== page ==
I work in public health, and I have found it very interesting that nearly half of local high school students report they don’t eat breakfast. From a traditional nutritional standpoint, this is considered a problem that needs to be addressed by getting kids to eat breakfast. But watching my own child, I wonder if it would be better addressed by ensuring that when they get hungry later in the day, they have nourishing options available to them.

      1. Hi Shae

        You raise a very valid point that many children are simply not hungry in the morning. I am a dietitian and I also find this a challenge as the research indicates that we need to educate children (and adults!) to respond to their body hunger cues. But ion practise this is challenging if there are not opportunities to eat at school when a child is hungry. I think it is great that the teachers let the kids eat at their desks but this can also result in some kids snacking ongoing when they are not hungry and could also be a distraction.

        The old school thought that breakfast is the most important meal of the day has been disproven. However, there is also evidence that after an overnight fast, children do need fuel to feed their brains. This could be addressed by allowing children to have a small protein and carbohydrate-rich snack sometime in the morning before recess. And as you point out, if children are hungrier later in the day, providing healthy snacks could ensure that are well fed for when they are hungry and have enough energy to keep them going later in the day.

  2. This is awesome. Thanks so much, looking forward to following some of those hyperlinks and taking a further dive into your fab ideas. This infornation and your generous sharing is very much appreciated!!!

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  3. Hey Nic, timely and I hadn’t seen that Raising Children’s download. Will be very useful for my 14yo to see visually. Thanks

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  4. Pingback: Tips for maintaining harmony in a large family - Planning With Kids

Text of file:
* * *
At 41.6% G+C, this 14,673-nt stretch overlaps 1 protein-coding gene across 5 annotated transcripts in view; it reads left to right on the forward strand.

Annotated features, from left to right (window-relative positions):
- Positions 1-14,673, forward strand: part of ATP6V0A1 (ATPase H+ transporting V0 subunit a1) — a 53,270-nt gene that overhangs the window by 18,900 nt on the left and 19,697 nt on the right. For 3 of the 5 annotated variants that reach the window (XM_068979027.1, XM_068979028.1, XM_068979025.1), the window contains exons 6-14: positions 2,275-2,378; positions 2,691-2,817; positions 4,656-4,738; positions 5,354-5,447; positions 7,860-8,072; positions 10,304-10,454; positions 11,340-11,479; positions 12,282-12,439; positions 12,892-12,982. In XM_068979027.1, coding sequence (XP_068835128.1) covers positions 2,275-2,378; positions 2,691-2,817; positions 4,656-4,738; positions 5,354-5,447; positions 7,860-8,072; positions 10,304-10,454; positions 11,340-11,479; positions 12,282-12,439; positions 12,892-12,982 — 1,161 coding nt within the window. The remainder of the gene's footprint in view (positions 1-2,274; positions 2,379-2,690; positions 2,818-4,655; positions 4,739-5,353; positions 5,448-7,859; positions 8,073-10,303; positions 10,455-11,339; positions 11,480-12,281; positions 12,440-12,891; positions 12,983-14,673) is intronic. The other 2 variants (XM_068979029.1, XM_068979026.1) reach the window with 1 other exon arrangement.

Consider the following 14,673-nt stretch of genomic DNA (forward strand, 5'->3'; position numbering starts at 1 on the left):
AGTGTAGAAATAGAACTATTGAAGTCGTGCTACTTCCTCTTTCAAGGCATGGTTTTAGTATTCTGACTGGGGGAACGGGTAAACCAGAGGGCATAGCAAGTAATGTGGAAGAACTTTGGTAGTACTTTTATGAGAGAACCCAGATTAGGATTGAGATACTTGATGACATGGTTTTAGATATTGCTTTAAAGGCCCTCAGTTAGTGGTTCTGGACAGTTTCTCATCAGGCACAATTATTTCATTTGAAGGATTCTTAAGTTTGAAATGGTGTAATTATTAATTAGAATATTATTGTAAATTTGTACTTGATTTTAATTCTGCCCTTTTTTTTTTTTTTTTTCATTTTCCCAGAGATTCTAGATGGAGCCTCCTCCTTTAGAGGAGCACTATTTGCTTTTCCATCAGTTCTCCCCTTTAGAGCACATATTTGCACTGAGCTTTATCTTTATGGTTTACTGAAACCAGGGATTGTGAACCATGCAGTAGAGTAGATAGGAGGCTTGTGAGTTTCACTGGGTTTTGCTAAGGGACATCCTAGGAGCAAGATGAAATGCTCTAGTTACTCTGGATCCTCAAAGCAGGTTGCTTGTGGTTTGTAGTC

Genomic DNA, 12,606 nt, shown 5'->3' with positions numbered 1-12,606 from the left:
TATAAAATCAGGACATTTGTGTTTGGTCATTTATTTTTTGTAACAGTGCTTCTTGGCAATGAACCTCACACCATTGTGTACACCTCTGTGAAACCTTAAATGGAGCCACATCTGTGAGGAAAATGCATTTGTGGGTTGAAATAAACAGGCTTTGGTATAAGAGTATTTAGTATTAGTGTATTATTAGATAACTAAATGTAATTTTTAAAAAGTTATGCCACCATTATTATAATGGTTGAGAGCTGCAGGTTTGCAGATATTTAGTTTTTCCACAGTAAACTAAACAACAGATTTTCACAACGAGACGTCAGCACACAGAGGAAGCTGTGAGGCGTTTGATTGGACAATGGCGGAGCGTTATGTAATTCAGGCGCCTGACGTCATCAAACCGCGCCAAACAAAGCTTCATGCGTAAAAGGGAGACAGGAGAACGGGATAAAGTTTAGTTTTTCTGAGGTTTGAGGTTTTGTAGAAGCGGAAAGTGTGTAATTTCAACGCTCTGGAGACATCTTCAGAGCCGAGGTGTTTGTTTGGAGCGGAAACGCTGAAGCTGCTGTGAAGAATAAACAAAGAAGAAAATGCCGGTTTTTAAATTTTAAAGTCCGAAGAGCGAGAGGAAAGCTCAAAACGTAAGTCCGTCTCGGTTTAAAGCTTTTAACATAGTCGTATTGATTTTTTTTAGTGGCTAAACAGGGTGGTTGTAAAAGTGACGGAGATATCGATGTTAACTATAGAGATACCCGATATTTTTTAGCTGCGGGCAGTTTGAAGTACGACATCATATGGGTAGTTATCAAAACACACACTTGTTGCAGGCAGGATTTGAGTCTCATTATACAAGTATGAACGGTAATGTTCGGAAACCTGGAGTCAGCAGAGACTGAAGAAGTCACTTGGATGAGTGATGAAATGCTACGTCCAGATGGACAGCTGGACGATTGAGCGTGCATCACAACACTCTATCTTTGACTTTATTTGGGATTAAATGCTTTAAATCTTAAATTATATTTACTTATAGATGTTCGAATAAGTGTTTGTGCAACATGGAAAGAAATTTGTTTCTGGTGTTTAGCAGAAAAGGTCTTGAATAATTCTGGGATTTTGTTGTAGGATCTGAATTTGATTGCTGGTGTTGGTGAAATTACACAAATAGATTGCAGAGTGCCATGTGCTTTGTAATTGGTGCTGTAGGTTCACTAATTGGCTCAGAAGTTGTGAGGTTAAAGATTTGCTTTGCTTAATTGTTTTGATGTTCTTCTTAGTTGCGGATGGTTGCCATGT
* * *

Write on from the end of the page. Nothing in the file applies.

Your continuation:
5. I really appreciate you sharing that your kids’ preferences change over time. This is something I REALLY struggle with when it shows up in my 10-year-old because I have no memory of finding a food delicious one week and struggling to even put it in my mouth the next week (his example might be extreme, lol). I’ve put a lot of time into creating a menu that is both nourishing, diverse, AND well-liked by him, but maybe instead I should be putting that energy toward training him to help me with the meal planning so I have better buy-in.

    My son grew 4 inches last year, and I felt like I was constantly preparing food for him – and we haven’t even hit the teenage years. This is another reminder that making sure he has some basic skills might really help when the big appetites hit – he can scramble his own egg or put together his own burrito if I have the ingredients ready at hand. Last summer I was working full time and didn’t hit my goal to get him some basic cooking experience while he was home every day for lunch, but I’ll take the small win that he can boil water on the stove for ramen and operate the toaster oven without burning himself or burning down the house, which I guess is more skill than he had before the summer. This year I’m working part time, and I’ll try to give it more attention. Thanks for your tips. I love learning from the experience of other moms, especially when they’ve really put some thought into their systems!